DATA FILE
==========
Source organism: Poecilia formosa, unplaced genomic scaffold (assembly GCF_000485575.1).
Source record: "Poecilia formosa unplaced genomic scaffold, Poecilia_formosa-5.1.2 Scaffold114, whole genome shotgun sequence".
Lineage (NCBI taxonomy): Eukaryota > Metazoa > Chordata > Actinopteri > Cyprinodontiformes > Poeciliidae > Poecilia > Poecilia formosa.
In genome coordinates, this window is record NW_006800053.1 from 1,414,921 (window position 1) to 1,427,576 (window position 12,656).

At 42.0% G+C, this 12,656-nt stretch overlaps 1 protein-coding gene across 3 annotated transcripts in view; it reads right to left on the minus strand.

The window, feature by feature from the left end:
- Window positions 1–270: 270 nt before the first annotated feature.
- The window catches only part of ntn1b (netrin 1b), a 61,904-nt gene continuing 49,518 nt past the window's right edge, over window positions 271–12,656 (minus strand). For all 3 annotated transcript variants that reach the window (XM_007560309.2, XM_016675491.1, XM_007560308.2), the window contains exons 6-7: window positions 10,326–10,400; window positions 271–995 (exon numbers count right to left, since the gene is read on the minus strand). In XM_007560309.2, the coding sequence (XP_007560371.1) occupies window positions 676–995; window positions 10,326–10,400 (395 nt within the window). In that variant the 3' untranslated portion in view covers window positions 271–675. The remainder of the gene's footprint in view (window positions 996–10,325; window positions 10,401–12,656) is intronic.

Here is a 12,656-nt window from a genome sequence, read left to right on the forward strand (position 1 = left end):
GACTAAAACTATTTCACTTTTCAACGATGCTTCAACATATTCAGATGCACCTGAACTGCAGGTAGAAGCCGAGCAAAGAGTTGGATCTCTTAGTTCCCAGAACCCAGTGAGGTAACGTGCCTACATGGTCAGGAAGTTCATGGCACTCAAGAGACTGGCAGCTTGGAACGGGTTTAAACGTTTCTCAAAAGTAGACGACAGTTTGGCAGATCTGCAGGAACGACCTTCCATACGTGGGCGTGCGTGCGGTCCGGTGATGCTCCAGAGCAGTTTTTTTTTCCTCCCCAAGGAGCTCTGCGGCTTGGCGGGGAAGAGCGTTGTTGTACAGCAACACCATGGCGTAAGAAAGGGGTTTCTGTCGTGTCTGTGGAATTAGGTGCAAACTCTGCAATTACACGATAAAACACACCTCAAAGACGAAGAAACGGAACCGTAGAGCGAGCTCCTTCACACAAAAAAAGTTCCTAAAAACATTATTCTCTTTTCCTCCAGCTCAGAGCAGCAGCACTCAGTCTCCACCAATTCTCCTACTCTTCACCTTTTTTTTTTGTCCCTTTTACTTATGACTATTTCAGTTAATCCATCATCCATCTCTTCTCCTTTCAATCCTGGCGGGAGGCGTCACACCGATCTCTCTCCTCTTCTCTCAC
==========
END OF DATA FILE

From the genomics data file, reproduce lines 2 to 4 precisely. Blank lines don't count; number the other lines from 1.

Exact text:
Source record: "Poecilia formosa unplaced genomic scaffold, Poecilia_formosa-5.1.2 Scaffold114, whole genome shotgun sequence".
Lineage (NCBI taxonomy): Eukaryota > Metazoa > Chordata > Actinopteri > Cyprinodontiformes > Poeciliidae > Poecilia > Poecilia formosa.
In genome coordinates, this window is record NW_006800053.1 from 1,414,921 (window position 1) to 1,427,576 (window position 12,656).